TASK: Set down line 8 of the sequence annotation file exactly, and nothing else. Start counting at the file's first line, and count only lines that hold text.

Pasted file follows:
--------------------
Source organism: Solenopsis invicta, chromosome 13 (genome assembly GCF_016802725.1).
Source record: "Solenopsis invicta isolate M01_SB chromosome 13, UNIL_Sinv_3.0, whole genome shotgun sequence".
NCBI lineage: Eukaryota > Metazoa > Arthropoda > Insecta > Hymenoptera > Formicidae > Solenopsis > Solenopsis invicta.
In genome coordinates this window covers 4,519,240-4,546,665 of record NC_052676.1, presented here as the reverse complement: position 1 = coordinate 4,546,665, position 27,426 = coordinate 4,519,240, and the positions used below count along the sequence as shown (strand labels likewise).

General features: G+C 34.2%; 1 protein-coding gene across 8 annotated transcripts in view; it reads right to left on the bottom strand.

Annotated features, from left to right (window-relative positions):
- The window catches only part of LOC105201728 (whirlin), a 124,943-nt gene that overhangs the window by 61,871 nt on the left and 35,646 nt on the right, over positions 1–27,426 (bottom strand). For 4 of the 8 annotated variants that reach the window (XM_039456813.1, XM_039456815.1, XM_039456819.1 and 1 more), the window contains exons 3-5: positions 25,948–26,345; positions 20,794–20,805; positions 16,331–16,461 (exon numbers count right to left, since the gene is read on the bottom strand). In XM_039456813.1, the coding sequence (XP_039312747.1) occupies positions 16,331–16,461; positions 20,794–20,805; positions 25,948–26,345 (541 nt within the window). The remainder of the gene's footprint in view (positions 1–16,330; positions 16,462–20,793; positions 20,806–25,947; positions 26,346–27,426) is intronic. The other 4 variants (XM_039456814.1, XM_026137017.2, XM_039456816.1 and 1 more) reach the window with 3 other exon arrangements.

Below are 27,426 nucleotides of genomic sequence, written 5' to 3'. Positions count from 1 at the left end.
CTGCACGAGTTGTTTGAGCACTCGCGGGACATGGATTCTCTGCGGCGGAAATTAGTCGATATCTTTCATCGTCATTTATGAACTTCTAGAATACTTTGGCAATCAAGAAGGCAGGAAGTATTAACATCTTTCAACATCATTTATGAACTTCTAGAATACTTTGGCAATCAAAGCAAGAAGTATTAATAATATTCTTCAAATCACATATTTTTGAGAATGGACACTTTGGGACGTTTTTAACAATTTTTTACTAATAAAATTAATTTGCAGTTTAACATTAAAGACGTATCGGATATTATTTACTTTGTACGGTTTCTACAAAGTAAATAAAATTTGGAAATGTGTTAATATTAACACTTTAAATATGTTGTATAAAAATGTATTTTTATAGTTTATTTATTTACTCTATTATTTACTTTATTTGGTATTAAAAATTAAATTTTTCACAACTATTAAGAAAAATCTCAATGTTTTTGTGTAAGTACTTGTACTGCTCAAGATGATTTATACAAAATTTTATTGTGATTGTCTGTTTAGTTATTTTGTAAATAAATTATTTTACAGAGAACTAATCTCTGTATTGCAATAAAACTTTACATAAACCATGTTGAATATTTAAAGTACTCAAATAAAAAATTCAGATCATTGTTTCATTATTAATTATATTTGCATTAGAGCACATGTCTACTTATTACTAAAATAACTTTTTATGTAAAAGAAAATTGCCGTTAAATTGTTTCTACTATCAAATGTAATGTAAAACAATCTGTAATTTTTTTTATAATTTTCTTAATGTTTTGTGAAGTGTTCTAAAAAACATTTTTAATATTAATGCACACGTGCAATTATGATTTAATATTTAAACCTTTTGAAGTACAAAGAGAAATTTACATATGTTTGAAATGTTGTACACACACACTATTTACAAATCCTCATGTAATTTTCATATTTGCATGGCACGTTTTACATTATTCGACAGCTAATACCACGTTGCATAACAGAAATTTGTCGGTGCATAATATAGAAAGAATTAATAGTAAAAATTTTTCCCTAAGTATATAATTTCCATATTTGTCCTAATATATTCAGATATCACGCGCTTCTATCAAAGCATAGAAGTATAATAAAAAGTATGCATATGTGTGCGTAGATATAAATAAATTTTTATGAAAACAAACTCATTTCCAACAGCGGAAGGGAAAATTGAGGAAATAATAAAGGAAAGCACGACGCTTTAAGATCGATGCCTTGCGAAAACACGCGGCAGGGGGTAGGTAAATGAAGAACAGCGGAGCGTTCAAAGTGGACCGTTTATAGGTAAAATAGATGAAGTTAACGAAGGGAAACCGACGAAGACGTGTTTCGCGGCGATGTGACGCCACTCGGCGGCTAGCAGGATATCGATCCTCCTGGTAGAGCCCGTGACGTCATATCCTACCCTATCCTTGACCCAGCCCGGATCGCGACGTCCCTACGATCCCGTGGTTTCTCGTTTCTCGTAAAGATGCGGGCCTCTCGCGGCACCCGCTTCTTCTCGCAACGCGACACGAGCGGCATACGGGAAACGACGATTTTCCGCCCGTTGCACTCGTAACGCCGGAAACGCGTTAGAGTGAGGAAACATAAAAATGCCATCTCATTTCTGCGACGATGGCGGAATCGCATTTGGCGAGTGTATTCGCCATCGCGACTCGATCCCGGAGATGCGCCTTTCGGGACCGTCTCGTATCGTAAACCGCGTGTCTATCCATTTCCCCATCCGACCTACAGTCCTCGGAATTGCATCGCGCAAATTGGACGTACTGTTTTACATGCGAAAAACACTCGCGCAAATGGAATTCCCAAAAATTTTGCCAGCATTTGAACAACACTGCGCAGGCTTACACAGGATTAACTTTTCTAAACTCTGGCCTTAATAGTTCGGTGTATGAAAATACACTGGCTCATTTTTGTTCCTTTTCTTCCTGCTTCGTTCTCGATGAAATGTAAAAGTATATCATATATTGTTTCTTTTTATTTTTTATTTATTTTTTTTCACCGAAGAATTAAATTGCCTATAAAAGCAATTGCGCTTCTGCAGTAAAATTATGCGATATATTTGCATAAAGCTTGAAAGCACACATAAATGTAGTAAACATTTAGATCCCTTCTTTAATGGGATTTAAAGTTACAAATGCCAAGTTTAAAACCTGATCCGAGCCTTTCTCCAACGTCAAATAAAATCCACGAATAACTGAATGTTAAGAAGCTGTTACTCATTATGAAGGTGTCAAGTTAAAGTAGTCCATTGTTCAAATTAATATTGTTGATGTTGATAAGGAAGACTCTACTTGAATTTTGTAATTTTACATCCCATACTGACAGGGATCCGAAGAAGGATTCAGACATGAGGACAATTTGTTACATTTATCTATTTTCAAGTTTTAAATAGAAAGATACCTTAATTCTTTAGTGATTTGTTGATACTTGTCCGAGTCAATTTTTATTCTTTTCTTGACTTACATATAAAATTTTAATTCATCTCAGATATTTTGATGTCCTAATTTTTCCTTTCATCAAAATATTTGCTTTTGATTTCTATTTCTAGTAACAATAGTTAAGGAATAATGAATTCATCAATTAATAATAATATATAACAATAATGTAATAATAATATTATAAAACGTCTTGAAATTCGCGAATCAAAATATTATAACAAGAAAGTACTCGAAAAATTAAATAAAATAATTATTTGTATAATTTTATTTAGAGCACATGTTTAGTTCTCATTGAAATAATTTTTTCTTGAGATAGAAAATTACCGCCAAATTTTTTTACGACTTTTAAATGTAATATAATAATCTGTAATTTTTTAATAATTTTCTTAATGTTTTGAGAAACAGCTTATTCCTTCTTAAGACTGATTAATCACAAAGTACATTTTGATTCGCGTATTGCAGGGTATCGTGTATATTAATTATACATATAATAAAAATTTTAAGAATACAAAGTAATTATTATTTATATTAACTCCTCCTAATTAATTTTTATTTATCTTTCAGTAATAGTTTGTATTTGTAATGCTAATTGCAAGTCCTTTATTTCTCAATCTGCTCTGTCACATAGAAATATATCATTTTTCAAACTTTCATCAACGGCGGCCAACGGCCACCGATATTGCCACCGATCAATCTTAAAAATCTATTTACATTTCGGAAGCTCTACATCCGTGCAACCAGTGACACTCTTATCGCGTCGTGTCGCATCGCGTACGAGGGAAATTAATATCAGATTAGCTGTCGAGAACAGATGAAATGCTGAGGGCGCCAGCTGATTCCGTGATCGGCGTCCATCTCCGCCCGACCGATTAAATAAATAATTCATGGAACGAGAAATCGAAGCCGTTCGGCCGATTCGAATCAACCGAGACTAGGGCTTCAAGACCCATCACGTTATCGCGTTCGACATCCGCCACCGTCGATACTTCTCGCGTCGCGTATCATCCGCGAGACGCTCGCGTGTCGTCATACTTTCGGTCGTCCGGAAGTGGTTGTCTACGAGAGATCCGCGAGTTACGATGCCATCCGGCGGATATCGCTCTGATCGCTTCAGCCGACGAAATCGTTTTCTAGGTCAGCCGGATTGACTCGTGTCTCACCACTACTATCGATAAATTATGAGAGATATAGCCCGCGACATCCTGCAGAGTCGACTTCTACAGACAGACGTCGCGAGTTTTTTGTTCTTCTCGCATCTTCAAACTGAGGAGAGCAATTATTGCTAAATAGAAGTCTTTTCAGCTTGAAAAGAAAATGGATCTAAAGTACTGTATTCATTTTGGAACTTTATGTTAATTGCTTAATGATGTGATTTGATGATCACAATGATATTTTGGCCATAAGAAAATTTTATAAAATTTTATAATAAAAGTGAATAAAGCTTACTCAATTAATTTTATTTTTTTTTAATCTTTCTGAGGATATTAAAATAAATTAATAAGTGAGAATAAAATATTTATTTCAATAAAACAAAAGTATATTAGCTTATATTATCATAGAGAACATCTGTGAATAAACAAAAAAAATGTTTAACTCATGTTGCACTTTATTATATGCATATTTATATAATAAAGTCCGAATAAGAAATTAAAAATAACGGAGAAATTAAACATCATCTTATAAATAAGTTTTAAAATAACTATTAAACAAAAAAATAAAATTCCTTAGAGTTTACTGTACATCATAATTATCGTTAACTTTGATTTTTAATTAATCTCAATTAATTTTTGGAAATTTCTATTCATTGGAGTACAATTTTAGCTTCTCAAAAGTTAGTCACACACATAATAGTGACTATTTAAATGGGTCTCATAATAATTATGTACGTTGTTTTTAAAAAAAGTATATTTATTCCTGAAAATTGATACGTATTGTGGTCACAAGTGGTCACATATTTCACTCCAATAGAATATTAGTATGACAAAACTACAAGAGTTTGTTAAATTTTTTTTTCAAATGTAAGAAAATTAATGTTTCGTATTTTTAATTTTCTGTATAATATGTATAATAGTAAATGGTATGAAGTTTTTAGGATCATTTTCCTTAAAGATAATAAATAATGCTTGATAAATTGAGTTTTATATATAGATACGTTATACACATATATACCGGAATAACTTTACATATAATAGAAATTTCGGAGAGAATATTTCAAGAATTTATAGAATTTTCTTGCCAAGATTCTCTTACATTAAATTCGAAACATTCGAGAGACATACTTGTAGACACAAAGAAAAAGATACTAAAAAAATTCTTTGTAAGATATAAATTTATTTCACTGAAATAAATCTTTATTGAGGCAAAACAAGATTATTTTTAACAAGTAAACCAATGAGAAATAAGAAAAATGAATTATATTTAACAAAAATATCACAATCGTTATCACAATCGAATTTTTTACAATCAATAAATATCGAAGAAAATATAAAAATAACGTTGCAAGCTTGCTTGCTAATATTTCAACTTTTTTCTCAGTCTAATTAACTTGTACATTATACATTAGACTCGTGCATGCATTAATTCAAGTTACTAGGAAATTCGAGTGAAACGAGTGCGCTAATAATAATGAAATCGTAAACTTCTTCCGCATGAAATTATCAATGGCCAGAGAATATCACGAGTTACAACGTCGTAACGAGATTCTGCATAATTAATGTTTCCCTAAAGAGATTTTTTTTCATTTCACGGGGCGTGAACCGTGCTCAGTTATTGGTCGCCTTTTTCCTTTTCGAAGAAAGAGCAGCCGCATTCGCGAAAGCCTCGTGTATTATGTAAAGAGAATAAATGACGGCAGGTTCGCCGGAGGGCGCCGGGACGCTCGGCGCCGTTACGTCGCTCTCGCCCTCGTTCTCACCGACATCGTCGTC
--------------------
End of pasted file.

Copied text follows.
Below are 27,426 nucleotides of genomic sequence, written 5' to 3'. Positions count from 1 at the left end.